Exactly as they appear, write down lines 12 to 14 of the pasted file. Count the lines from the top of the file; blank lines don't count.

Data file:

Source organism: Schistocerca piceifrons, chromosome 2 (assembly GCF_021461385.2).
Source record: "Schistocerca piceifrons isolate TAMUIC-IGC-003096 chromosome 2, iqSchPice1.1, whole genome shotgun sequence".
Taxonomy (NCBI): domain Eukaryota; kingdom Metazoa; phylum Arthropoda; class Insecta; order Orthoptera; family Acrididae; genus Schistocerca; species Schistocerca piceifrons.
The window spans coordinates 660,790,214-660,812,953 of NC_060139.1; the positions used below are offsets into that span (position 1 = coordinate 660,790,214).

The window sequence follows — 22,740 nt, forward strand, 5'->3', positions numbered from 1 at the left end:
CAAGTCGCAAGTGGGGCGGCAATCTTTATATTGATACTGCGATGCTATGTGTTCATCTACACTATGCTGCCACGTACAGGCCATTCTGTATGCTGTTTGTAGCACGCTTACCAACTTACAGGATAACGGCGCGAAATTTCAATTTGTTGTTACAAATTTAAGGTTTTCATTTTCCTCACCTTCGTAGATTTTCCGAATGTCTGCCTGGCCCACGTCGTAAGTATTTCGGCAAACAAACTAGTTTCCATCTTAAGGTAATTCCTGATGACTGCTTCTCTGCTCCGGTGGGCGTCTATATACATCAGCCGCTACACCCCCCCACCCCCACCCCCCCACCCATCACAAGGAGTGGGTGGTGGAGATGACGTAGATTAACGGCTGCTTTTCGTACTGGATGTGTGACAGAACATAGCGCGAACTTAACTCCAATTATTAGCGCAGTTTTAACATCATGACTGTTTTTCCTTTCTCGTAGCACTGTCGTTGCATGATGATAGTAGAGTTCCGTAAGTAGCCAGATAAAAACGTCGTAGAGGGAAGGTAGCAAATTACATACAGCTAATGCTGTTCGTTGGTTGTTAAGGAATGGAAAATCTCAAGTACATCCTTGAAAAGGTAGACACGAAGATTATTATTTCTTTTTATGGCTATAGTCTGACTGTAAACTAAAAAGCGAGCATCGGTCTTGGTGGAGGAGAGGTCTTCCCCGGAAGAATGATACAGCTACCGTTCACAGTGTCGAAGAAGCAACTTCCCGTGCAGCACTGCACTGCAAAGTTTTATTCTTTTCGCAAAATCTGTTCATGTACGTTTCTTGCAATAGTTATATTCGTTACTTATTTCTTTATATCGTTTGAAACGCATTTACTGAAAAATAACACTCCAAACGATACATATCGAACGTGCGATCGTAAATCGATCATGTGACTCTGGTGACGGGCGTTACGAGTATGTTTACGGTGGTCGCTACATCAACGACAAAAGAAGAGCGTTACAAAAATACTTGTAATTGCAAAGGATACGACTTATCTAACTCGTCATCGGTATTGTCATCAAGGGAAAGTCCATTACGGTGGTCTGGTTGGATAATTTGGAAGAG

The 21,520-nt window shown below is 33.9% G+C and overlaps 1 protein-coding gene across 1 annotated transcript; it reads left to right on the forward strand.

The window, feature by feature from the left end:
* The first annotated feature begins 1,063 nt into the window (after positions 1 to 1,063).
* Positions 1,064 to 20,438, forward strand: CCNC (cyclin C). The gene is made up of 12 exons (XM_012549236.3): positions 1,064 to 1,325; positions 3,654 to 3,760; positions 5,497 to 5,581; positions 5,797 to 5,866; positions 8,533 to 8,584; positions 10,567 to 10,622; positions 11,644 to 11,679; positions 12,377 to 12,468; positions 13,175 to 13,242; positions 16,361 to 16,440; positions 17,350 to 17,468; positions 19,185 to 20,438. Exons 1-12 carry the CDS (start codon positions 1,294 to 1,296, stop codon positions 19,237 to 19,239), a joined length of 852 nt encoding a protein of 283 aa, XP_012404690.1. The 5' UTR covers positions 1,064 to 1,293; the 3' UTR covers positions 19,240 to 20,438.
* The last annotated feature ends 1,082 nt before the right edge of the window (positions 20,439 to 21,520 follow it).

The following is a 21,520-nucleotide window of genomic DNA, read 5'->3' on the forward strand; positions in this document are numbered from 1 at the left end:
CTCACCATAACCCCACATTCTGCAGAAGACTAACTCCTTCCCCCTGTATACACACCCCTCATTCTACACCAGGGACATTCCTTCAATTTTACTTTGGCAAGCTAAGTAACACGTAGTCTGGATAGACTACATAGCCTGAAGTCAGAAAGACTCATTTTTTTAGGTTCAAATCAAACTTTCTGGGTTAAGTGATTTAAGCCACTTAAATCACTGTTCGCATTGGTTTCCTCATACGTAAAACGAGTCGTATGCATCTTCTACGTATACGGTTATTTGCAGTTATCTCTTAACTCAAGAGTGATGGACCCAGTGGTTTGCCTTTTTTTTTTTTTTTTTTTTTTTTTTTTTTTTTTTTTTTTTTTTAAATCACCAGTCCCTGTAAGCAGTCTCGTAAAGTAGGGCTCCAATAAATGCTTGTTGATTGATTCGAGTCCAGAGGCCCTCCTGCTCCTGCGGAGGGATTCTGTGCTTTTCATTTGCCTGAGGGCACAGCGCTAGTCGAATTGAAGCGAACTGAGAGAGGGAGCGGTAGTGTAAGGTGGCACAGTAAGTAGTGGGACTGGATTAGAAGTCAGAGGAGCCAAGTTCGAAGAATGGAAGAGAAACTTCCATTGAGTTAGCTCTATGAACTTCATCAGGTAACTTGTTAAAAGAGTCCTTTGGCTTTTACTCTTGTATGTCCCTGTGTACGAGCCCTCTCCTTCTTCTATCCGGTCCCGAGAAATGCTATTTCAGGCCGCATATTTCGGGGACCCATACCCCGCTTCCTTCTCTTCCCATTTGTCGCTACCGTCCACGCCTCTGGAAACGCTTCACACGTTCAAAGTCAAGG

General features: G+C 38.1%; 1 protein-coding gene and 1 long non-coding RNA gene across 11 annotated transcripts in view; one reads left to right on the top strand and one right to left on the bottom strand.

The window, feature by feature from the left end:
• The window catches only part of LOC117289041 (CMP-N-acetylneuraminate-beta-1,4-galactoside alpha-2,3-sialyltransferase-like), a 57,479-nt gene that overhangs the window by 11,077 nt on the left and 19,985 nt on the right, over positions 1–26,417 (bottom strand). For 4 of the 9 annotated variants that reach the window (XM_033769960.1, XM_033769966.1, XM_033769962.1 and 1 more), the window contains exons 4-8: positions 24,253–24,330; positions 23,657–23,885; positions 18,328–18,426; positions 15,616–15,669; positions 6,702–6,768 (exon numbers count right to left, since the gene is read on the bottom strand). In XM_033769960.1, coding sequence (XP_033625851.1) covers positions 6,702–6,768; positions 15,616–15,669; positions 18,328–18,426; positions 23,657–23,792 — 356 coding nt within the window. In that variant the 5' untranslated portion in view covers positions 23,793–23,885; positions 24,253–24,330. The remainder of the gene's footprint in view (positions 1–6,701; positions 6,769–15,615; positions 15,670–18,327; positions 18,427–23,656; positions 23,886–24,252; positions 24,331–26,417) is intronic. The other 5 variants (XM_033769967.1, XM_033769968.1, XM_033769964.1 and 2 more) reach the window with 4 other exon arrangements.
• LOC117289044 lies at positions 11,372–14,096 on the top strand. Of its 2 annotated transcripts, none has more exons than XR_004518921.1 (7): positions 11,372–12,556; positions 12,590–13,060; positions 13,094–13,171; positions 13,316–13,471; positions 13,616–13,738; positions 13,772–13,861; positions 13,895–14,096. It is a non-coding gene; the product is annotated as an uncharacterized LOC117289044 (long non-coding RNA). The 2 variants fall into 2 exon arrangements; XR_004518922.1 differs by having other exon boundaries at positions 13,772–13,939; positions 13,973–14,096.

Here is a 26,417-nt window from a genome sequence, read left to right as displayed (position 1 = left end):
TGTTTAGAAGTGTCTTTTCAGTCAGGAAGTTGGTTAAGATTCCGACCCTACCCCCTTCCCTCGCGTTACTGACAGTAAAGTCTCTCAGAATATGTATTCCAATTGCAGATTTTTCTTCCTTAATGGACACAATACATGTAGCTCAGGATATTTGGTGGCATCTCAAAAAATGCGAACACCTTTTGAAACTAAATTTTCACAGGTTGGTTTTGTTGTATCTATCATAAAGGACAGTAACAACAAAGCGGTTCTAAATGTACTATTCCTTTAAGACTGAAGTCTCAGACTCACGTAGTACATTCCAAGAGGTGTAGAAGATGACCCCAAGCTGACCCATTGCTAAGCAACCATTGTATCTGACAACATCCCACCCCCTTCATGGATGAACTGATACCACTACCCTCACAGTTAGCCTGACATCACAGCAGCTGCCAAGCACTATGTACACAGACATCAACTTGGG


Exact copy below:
The following is a 21,520-nucleotide window of genomic DNA, read 5'->3' on the forward strand; positions in this document are numbered from 1 at the left end:
CTCACCATAACCCCACATTCTGCAGAAGACTAACTCCTTCCCCCTGTATACACACCCCTCATTCTACACCAGGGACATTCCTTCAATTTTACTTTGGCAAGCTAAGTAACACGTAGTCTGGATAGACTACATAGCCTGAAGTCAGAAAGACTCATTTTTTTAGGTTCAAATCAAACTTTCTGGGTTAAGTGATTTAAGCCACTTAAATCACTGTTCGCATTGGTTTCCTCATACGTAAAACGAGTCGTATGCATCTTCTACGTATACGGTTATTTGCAGTTATCTCTTAACTCAAGAGTGATGGACCCAGTGGTTTGCCTTTTTTTTTTTTTTTTTTTTTTTTTTTTTTTTTTTTTTTTTTTTAAATCACCAGTCCCTGTAAGCAGTCTCGTAAAGTAGGGCTCCAATAAATGCTTGTTGATTGATTCGAGTCCAGAGGCCCTCCTGCTCCTGCGGAGGGATTCTGTGCTTTTCATTTGCCTGAGGGCACAGCGCTAGTCGAATTGAAGCGAACTGAGAGAGGGAGCGGTAGTGTAAGGTGGCACAGTAAGTAGTGGGACTGGATTAGAAGTCAGAGGAGCCAAGTTCGAAGAATGGAAGAGAAACTTCCATTGAGTTAGCTCTATGAACTTCATCAGGTAACTTGTTAAAAGAGTCCTTTGGCTTTTACTCTTGTATGTCCCTGTGTACGAGCCCTCTCCTTCTTCTATCCGGTCCCGAGAAATGCTATTTCAGGCCGCATATTTCGGGGACCCATACCCCGCTTCCTTCTCTTCCCATTTGTCGCTACCGTCCACGCCTCTGGAAACGCTTCACACGTTCAAAGTCAAGG

General features: G+C 38.1%; 1 protein-coding gene and 1 long non-coding RNA gene across 11 annotated transcripts in view; one reads left to right on the top strand and one right to left on the bottom strand.